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FIFA World Cup 2022: Qatar government plans to overhaul laws to stop prosecution of fans for minor offences, CHECK OUT

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FIFA World Cup 2022: World Cup fans in Qatar caught committing minor offences, such as public drunkenness, will escape prosecution under plans developed by authorities in the conservative Muslim host nation, a diplomat and a person familiar with Qatari briefings said to foreign police, to Reuters. Follow FIFA World Cup 2022 updates on InsideSport.IN

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FIFA World Cup 2022: Qatar government plans to overhaul laws to stop prosecution of fans for minor offences, CHECK OUT

While the policing strategy for the competition, which starts in less than two months, has not yet been finalized, organizers have told diplomats and police from qualifying countries that they intend to show flexibility for relatively minor infractions, the sources said.

The signals reflect the delicate balance that Qatar, a small Arab state where many follow the same puritanical school of Sunni Islam as neighboring Saudi Arabia, is trying to strike between respecting religious traditions and accommodating the influx of more than a million visiting soccer fans . .

Qatar’s World Cup organizers, the Supreme Committee for Delivery and Legacy, did not respond to a request for comment.

“Increased leniency pleases the international community, but comes with the risk that it could upset conservatives at home,” said another Western diplomat.

Organizers have not publicly clarified their approach to policing, and many embassies have warned fans they face punishment for behavior that would be tolerated elsewhere.

“Remember, while in Qatar, you are subject to local laws,” American diplomat Morgan Cassell said this in a YouTube video.

According to Qatar’s legal code, freedom of expression is restricted, homosexuality is illegal, and sex outside of marriage is prohibited. Public drunkenness can carry a prison sentence of up to six months, and some things considered benign elsewhere, such as public displays of affection or wearing revealing clothing, can be grounds for arrest.

FIFA World Cup 2022: Qatar government plans to overhaul laws to stop prosecution of fans for minor offences, CHECK OUT

“Arguing with or insulting others in public can lead to arrest. Activities such as protests, religious proselytizing, advocating atheism and criticizing the government of Qatar or the religion of Islam can be prosecuted here. This also applies to your social media posts,” Cassell said.

LAWS RELAXED

But organizers already intend to relax Qatar’s strict laws restricting the public sale of alcohol and will allow beer to be served near stadiums a few hours before kick-off.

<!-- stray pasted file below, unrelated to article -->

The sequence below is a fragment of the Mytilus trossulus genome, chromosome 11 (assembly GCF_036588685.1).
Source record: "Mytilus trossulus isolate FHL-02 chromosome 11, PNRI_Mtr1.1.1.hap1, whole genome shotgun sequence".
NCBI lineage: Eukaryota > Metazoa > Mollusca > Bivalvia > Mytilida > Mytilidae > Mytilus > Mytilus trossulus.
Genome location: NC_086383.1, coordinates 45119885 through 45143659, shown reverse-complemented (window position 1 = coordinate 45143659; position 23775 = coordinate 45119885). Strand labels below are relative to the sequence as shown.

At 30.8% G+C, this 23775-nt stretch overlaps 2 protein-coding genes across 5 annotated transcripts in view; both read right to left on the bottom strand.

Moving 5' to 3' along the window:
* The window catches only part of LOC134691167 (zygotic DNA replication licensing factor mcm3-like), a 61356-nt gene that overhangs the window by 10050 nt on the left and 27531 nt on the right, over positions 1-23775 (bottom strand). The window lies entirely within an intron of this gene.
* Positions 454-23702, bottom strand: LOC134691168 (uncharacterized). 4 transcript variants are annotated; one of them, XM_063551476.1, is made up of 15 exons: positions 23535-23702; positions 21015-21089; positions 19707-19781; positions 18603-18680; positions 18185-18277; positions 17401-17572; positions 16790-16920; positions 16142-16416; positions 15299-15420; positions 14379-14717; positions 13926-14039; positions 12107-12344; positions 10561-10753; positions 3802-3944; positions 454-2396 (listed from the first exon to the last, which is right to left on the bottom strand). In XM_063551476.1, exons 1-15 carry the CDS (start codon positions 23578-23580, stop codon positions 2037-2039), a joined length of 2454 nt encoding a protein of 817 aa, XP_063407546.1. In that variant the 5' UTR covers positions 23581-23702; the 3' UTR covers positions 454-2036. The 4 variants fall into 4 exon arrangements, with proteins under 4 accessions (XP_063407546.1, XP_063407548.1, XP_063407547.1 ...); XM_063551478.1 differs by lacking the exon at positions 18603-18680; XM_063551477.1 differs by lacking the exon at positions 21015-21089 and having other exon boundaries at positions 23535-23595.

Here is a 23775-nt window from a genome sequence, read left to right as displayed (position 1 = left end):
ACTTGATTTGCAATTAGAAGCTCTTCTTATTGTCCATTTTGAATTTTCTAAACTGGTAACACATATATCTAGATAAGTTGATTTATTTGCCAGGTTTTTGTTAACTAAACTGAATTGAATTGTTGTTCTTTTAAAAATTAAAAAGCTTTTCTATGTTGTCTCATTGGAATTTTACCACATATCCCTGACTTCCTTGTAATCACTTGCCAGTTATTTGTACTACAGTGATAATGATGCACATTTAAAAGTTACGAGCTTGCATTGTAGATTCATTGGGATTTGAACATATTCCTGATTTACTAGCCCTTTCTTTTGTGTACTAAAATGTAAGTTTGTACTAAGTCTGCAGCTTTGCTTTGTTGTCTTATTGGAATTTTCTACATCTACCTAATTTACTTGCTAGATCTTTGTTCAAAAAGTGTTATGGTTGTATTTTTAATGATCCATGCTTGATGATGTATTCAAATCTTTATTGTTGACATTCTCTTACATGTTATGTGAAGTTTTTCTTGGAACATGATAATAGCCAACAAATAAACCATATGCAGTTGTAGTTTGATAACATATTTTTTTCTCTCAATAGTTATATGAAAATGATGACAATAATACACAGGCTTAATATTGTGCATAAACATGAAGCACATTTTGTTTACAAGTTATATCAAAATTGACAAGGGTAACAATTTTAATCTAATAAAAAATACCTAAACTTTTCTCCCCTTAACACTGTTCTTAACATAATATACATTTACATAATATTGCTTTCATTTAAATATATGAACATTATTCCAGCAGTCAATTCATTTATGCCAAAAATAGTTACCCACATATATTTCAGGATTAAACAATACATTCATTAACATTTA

Informally, they have also told police from European countries that have qualified for the tournament and some diplomats in Doha that they expect police to show flexibility in enforcing other laws, such as drunkenness or public disorder.

“Minor offenses will not result in a fine or arrest, but the police will be asked to go to a person and ask him or her to comply…A person who removes a T-shirt in public will be asked to put your T-shirt back on. There is a kind of tolerance,” said the person familiar with Qatar briefings by several European police who are sending officers to Qatar.

While Qatari authorities have not confirmed this approach, special legislation coming into force during the tournament gives Qatar’s World Cup security chief – known as the Gold Commander – considerable leeway to tackle breaches of Qatari laws.

It says the commander, in coordination with authorities, can make decisions, including how to deal with “actions contrary to the provisions of the applicable laws of the country”.

Police are planning a tougher response when the safety of people or property is threatened, World Cup organizers told diplomats in a briefing a few months ago, several diplomats said.

FIFA World Cup 2022: Qatar government plans to overhaul laws to stop prosecution of fans for minor offences, CHECK OUT

Fans who commit such acts, such as using flares or fireworks that could cause injury, or being involved in a fight – even where there is no serious injury – can expect to face fines and the cancellation of their ‘Hayya Card’, the permission to enter Qatar and obtain access to stadiums, the source said.

It was not clear whether fans who lose their Hayya cards would be given a deadline to leave the country or would be detained for deportation.

Security is just one challenge facing Qatar, the first country in the Middle East to host a soccer World Cup and the smallest country to do so. With a population of less than 3 million people, it will host an influx of 1.2 million fans – an unprecedented challenge for the Arab Gulf state.

To help police efforts, organizers have invited each qualifying country to send at least four police officers to be on the ground in Qatar during the World Cup, the source with knowledge of police plans said.

They will be based in an Interior Ministry command center and around the capital Doha to advise their Qatari counterparts.

“They will monitor it as they see fit … Our job is to say ‘This is how we think you should handle our fans because that’s what gets the best results,'” said Mark Roberts, Chief Constable of Cheshire Police and UK’s head of football.

FIFA World Cup 2022: Qatar government plans to overhaul laws to stop prosecution of fans for minor offences, CHECK OUT

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